Like the previous issue, I love the art that illustrates each poem and prose piece. Standouts include Mawia Hunter illustrations for the poems “Clarity” by Jason Alford and “Pathetic Fallacy” by Maximilian Heinegg, illustrations in which figures emerges out of colorful and vibrant splatters and drippings of paint. The artists and the writers are from various parts of the world and part of the charm and enjoyment of The Machinery is how writer and artist from different backgrounds are paired together.
I also really enjoy the writing this time. Even poems I found somewhat opaque in meaning were gorgeous in imagery and language. Several made good use of repeating phrases (anaphora), such as “I don’t” in “Reasons to Skip Breakfast” by Larissa Wirstuik, and repeating lines, such as the wishes in “Wish” by Chris Stewart. I particularly love poems that end with a final line or two that takes the poem in a new direction or toward a philosophical moment or a surprise, and several of the poems do so here, such as the surprising use of “penultimate” in the last line of “We Wanted to Write the Poem” by Corey Mesler, the heartbreaking and hopeful possibility at the end of “I Blush for Erza” by Amanda Besserer, and the unexpected recent memory at the end of “Earthbound Words on a Flight of Fancy. ETA Uncertain.” by Sangeetha Balakrishnan. I want my black socks to fly away and return with a gift, too!
My favorite of the short stories is “For Better and Worse” by Yi Han, a wonderful and inventive fairy tale that subverts the cliches of the genre with a magical corner of a room, inclusive characters, and acute longing. This is the second time I’ve read “For Better and Worse” (The Machinery also publishes each piece on their WordPress website and I had read this particular story a few weeks ago) and I think I understood this time how the characters know each other, an understanding that makes the story even better and more poignant.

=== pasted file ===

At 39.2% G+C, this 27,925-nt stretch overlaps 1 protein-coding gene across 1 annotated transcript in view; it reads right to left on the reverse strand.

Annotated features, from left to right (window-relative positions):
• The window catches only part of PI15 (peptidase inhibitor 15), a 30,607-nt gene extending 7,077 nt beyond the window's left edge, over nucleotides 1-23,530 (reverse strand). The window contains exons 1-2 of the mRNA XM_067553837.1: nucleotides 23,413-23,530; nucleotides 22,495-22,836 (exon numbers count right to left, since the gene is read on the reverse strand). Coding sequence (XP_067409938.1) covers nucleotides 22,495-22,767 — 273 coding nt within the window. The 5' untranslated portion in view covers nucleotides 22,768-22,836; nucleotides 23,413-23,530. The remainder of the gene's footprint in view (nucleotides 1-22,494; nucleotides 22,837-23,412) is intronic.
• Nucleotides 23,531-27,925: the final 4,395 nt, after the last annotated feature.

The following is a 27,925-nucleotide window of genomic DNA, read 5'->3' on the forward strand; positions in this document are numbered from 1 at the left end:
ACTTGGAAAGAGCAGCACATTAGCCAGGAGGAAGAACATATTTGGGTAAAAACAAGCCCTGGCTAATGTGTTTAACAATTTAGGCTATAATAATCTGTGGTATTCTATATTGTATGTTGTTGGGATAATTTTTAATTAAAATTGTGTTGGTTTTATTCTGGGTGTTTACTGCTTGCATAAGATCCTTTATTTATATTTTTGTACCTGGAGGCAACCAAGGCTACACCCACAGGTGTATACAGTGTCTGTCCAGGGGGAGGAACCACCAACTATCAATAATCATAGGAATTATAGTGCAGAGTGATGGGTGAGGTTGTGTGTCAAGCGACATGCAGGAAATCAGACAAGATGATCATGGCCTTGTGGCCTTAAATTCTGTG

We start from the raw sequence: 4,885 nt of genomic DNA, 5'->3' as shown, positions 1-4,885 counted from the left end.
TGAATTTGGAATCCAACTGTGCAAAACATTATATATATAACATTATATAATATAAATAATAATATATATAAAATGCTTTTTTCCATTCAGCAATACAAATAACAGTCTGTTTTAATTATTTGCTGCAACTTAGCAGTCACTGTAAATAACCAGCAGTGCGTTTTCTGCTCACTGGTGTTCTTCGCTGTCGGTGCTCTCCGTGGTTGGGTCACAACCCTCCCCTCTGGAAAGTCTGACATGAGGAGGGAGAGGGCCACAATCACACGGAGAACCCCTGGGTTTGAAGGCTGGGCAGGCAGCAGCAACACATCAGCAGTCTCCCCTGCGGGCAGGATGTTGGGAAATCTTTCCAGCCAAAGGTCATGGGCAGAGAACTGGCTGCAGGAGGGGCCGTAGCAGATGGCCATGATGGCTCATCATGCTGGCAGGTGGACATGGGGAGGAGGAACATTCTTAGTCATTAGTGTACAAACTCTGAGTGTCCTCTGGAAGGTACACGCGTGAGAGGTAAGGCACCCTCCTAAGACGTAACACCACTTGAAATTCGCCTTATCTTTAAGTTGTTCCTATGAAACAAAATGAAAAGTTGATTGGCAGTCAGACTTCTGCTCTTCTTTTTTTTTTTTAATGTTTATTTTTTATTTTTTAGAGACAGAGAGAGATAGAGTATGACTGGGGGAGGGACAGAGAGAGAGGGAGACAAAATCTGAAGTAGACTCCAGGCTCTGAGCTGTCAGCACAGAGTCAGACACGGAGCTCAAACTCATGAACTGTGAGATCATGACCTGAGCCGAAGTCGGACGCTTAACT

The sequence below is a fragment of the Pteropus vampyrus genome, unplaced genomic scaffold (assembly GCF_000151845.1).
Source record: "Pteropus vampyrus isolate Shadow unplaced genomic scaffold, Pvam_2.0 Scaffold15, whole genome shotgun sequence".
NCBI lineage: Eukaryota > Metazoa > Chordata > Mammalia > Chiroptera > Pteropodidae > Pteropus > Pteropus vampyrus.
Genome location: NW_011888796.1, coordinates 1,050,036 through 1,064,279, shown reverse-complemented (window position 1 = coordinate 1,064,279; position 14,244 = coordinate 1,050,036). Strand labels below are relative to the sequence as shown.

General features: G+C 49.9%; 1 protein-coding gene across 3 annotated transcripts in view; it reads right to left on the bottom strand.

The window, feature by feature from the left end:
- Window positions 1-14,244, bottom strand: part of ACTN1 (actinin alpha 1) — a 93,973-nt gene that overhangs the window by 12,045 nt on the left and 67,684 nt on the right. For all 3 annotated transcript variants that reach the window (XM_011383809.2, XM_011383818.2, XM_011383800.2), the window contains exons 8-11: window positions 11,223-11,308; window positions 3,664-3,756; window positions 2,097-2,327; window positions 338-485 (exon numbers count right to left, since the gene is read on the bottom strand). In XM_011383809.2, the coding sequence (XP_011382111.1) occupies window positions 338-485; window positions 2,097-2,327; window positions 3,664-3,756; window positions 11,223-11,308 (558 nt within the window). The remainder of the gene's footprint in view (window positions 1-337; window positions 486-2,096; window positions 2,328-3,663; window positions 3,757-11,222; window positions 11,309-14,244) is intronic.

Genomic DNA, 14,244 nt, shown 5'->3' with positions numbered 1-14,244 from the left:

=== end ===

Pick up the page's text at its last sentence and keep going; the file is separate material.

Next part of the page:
Some of the stories also have surprises in their last few sentences. The twist at the end of “Gone Riding” by Sue Ann Porter is humorous, but also a little shocking; just why has the character been feeling so intensely throughout the piece!? The funny ending at the end of “The First Plague” by Phil Temples contrasts with the revelation of what is going on.
I think The Machinery improved greatly between the first and second editions, and now I’m really looking forward to the third!
A young group of artists from India has organized a new literary magazine of poetry, prose, and art and photography. I liked the poetry and prose, but none of the pieces really stood out, in my opinion. I was most captivated by the lovely photographs and drawings that illustrate each piece. For example, in “Home Cooking” by John Grey, a soldier home from Iraq reflects on how a domestic setting is different from the war front; the illustration is of an empty egg shell in black and white set against a black background, which helps illustrate the meal preparation and kitchen setting of the poem.
I was a little worried at first about the diversity of writers in the issue: the first several poems all seem to be written by white men from western countries (based on included bio images.) Later in the issue, however, there are a few writers from other backgrounds. The illustrators are all young men and women from India, I think, and I’m eager to see more of their work in future issues. The art really is stunning.
I like this first issue and it was strong enough for me to want to seek out the second issue.